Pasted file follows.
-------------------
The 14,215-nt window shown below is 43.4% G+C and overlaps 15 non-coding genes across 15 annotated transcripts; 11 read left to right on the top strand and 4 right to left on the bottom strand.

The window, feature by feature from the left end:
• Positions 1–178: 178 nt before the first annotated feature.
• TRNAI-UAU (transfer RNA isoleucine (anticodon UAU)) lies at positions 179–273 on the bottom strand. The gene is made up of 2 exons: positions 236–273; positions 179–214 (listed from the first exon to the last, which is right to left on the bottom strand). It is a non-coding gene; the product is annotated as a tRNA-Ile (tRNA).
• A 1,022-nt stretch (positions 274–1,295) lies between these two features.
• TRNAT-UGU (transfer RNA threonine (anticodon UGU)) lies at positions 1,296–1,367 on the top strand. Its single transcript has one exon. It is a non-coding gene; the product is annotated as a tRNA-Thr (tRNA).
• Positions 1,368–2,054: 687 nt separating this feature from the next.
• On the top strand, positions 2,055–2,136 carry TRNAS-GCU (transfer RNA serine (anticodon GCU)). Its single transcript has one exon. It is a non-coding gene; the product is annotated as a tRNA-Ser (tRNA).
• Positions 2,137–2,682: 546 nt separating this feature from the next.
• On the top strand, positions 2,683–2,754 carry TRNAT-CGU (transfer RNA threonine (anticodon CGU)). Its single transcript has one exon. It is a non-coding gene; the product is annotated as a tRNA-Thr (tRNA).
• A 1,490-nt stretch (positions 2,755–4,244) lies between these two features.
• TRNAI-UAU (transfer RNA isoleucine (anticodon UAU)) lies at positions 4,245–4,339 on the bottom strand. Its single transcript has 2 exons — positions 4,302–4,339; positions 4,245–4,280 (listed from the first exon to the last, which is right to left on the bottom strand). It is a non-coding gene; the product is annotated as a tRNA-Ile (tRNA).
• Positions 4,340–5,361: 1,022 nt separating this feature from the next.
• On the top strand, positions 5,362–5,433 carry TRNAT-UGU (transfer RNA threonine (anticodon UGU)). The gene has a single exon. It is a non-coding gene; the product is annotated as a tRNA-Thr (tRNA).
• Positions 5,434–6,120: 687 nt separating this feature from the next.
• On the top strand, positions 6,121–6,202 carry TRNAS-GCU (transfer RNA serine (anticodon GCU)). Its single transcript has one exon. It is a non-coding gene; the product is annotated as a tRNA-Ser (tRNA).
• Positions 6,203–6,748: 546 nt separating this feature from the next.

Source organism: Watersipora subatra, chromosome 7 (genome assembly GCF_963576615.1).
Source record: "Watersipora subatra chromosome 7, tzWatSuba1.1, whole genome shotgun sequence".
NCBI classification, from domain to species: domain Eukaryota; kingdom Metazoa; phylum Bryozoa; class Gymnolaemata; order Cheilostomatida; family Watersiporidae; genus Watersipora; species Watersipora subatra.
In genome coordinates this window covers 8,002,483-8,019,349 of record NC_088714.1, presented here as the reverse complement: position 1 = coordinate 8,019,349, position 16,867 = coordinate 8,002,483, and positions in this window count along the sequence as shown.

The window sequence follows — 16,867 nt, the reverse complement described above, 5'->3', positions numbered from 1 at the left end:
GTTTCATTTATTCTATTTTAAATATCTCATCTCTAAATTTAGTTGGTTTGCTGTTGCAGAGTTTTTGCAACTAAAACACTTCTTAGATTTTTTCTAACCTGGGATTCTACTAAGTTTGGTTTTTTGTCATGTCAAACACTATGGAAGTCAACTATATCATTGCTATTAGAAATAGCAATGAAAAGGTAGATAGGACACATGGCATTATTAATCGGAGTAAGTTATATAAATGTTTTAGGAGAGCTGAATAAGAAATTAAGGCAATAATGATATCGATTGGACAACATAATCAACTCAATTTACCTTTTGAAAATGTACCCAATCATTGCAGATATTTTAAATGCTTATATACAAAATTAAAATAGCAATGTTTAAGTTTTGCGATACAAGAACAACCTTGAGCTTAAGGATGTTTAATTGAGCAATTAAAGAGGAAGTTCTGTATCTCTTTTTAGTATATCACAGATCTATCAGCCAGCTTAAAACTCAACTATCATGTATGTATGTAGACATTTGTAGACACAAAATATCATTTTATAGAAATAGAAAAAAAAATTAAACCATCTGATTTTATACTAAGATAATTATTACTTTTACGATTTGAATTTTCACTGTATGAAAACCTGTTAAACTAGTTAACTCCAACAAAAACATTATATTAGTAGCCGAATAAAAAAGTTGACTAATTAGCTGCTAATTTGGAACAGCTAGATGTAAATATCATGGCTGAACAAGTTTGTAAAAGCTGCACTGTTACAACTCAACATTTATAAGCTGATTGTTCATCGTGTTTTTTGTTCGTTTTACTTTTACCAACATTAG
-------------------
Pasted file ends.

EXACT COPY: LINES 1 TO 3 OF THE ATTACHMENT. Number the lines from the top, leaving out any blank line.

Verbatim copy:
The 14,215-nt window shown below is 43.4% G+C and overlaps 15 non-coding genes across 15 annotated transcripts; 11 read left to right on the top strand and 4 right to left on the bottom strand.

The window, feature by feature from the left end:
• Positions 1–178: 178 nt before the first annotated feature.